I’m kind of hoping that when the date rolls around and this interview gets released that the date can maybe change into the date of like, look how many people got to see this and look how many people are now familiar with my story, and if it can help one person then I think that it’s worth it.

Would you mind sharing the news that you got? Was it related to your prognosis?

I found out that the disease is progressing at a really rapid rate. I learned that I have new tumour progression throughout my lungs, I’ve got about 13 brain tumours right now, the disease in my liver is really bad, and I’m having a lot of back problems from the disease in my spine and it’s also throughout my hip which is causing me a lot of pain as well.

This is all really new stuff because the last scan that I had was stable, so to learn the information that the drugs I was on are not working anymore, and the disease is progressing at a rate that’s really fast.

MORE: I was betrayed by my body

I’m moving into this next stage of like your hope changes when circumstances change. My hope is that we’re gonna try one more set of drugs and my hope is that it can slow down the disease progression to give me as much time as possible to enjoy with the people I love and maybe do a couple more epic things that I want to experience.

What are some of the epic things that you would do if you get the chance?

I really want to have a good birthday party this year, that’s one thing I would be really looking forward to. I have a lot of friends flying out to see me right now, so just getting to spend time with them, those are kinda the fun things. I’m currently in the hospital right now, I got broken out to go to Elton John last night, those are the fun things that come about with everything going on. Those are the things I hope to still experience.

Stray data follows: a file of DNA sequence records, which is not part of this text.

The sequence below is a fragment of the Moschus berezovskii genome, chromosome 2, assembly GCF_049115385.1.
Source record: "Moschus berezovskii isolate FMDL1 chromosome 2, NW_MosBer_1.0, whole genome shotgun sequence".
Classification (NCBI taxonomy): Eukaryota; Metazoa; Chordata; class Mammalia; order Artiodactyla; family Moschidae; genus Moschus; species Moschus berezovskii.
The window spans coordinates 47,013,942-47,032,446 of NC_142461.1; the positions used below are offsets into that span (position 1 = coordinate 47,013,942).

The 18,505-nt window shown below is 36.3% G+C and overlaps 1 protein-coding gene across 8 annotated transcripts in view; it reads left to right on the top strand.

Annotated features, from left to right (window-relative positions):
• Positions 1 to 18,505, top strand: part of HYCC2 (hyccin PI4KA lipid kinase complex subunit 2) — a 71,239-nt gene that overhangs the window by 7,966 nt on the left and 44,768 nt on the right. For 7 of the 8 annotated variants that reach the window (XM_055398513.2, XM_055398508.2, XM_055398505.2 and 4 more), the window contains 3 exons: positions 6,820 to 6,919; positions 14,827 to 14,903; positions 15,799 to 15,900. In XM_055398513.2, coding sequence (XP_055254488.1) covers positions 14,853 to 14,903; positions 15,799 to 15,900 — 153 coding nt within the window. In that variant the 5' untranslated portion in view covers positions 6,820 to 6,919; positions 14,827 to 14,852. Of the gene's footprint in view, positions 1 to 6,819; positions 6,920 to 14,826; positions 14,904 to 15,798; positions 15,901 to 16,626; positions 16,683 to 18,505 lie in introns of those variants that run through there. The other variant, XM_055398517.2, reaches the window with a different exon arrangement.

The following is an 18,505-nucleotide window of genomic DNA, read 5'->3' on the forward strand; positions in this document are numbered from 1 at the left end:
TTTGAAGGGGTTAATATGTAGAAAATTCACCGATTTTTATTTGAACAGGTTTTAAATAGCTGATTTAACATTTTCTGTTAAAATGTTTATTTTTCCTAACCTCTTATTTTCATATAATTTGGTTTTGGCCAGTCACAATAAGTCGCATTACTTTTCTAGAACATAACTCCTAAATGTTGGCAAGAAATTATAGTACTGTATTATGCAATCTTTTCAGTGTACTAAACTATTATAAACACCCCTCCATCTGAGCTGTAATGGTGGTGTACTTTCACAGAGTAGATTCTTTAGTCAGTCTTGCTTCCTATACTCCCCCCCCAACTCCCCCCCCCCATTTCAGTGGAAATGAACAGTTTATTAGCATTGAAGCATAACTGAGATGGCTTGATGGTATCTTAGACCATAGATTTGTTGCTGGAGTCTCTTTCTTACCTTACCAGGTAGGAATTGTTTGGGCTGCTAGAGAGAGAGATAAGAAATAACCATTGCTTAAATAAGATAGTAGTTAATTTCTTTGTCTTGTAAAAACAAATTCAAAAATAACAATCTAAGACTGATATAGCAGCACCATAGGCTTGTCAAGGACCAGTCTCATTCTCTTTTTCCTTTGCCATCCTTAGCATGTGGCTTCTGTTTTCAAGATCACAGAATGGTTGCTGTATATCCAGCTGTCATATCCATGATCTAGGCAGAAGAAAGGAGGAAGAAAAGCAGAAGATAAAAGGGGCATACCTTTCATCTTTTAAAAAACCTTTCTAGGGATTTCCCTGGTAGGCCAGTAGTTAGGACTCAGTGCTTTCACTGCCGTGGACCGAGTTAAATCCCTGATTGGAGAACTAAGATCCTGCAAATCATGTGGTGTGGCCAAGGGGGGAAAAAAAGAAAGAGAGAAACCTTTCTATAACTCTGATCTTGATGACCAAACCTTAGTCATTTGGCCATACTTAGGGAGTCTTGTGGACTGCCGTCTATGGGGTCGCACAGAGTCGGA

What would you like to share with other young people diagnosed with cancer?

I want to share that it’s really hard but ultimately when you get faced with this really weird challenge in front of you and this really weird diagnosis that the best things you get to control are how you deal with it. Despite all the bad things that happen, you’re actually in control of how you feel about it and you get to take charge of your life in a way that is this whole new perspective. And I think that’s what you take out of it, right? Looking for the good within the bad.

From surviving a mass shooting to going to space, some events in life are so impactful, they change everything. Before & After dives into the pivotal moments in our lives that forever change who we are, and how we see the world.

Watch 9/11 Kids, a feature film about the untold story of life in America for the schoolchildren who were with President George W. Bush when he learned about the attack on the twin towers on the documentary Channel.